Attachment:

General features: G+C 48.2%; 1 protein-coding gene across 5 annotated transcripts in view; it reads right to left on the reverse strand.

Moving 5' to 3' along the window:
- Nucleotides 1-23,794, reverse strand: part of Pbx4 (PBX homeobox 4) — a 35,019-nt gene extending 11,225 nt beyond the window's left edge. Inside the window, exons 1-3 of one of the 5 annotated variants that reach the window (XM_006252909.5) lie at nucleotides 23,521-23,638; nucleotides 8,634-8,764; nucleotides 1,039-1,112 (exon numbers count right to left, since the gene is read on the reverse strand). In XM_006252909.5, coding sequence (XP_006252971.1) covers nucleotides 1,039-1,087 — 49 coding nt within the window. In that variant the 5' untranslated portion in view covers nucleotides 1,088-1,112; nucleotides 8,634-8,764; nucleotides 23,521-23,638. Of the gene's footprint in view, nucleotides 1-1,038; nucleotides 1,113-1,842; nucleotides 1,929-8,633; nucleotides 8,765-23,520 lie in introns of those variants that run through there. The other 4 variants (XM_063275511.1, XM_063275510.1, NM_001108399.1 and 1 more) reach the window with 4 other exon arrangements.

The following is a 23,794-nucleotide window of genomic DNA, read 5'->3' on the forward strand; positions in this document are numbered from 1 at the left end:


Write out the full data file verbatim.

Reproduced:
General features: G+C 48.2%; 1 protein-coding gene across 5 annotated transcripts in view; it reads right to left on the reverse strand.

Moving 5' to 3' along the window:
- Nucleotides 1-23,794, reverse strand: part of Pbx4 (PBX homeobox 4) — a 35,019-nt gene extending 11,225 nt beyond the window's left edge. Inside the window, exons 1-3 of one of the 5 annotated variants that reach the window (XM_006252909.5) lie at nucleotides 23,521-23,638; nucleotides 8,634-8,764; nucleotides 1,039-1,112 (exon numbers count right to left, since the gene is read on the reverse strand). In XM_006252909.5, coding sequence (XP_006252971.1) covers nucleotides 1,039-1,087 — 49 coding nt within the window. In that variant the 5' untranslated portion in view covers nucleotides 1,088-1,112; nucleotides 8,634-8,764; nucleotides 23,521-23,638. Of the gene's footprint in view, nucleotides 1-1,038; nucleotides 1,113-1,842; nucleotides 1,929-8,633; nucleotides 8,765-23,520 lie in introns of those variants that run through there. The other 4 variants (XM_063275511.1, XM_063275510.1, NM_001108399.1 and 1 more) reach the window with 4 other exon arrangements.

The following is a 23,794-nucleotide window of genomic DNA, read 5'->3' on the forward strand; positions in this document are numbered from 1 at the left end: